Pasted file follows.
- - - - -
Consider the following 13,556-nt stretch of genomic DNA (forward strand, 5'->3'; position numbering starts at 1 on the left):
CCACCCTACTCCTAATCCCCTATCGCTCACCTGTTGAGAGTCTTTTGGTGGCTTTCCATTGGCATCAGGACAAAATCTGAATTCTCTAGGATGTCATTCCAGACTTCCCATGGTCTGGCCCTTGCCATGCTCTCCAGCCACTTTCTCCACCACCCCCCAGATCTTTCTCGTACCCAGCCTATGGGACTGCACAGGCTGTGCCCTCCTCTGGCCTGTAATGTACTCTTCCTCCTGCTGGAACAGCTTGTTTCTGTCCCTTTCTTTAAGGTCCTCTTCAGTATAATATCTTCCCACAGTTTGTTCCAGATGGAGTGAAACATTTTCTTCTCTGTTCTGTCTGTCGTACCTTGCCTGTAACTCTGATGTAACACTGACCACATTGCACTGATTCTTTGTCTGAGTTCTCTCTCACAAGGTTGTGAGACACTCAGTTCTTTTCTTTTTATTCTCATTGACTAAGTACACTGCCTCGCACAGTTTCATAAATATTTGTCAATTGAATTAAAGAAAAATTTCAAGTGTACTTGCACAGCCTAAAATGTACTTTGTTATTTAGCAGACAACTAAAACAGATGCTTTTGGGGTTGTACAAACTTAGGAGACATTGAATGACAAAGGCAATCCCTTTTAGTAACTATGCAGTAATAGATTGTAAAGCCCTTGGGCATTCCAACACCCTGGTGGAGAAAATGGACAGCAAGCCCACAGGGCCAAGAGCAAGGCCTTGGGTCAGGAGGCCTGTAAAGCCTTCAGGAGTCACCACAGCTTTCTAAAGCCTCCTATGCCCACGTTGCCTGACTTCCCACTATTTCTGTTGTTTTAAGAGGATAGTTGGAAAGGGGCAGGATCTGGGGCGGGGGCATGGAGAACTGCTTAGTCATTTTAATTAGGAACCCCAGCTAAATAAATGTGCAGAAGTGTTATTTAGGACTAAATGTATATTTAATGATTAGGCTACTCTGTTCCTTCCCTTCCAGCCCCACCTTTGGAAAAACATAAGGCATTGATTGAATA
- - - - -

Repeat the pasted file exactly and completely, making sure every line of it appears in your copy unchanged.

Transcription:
Consider the following 13,556-nt stretch of genomic DNA (forward strand, 5'->3'; position numbering starts at 1 on the left):
CCACCCTACTCCTAATCCCCTATCGCTCACCTGTTGAGAGTCTTTTGGTGGCTTTCCATTGGCATCAGGACAAAATCTGAATTCTCTAGGATGTCATTCCAGACTTCCCATGGTCTGGCCCTTGCCATGCTCTCCAGCCACTTTCTCCACCACCCCCCAGATCTTTCTCGTACCCAGCCTATGGGACTGCACAGGCTGTGCCCTCCTCTGGCCTGTAATGTACTCTTCCTCCTGCTGGAACAGCTTGTTTCTGTCCCTTTCTTTAAGGTCCTCTTCAGTATAATATCTTCCCACAGTTTGTTCCAGATGGAGTGAAACATTTTCTTCTCTGTTCTGTCTGTCGTACCTTGCCTGTAACTCTGATGTAACACTGACCACATTGCACTGATTCTTTGTCTGAGTTCTCTCTCACAAGGTTGTGAGACACTCAGTTCTTTTCTTTTTATTCTCATTGACTAAGTACACTGCCTCGCACAGTTTCATAAATATTTGTCAATTGAATTAAAGAAAAATTTCAAGTGTACTTGCACAGCCTAAAATGTACTTTGTTATTTAGCAGACAACTAAAACAGATGCTTTTGGGGTTGTACAAACTTAGGAGACATTGAATGACAAAGGCAATCCCTTTTAGTAACTATGCAGTAATAGATTGTAAAGCCCTTGGGCATTCCAACACCCTGGTGGAGAAAATGGACAGCAAGCCCACAGGGCCAAGAGCAAGGCCTTGGGTCAGGAGGCCTGTAAAGCCTTCAGGAGTCACCACAGCTTTCTAAAGCCTCCTATGCCCACGTTGCCTGACTTCCCACTATTTCTGTTGTTTTAAGAGGATAGTTGGAAAGGGGCAGGATCTGGGGCGGGGGCATGGAGAACTGCTTAGTCATTTTAATTAGGAACCCCAGCTAAATAAATGTGCAGAAGTGTTATTTAGGACTAAATGTATATTTAATGATTAGGCTACTCTGTTCCTTCCCTTCCAGCCCCACCTTTGGAAAAACATAAGGCATTGATTGAATA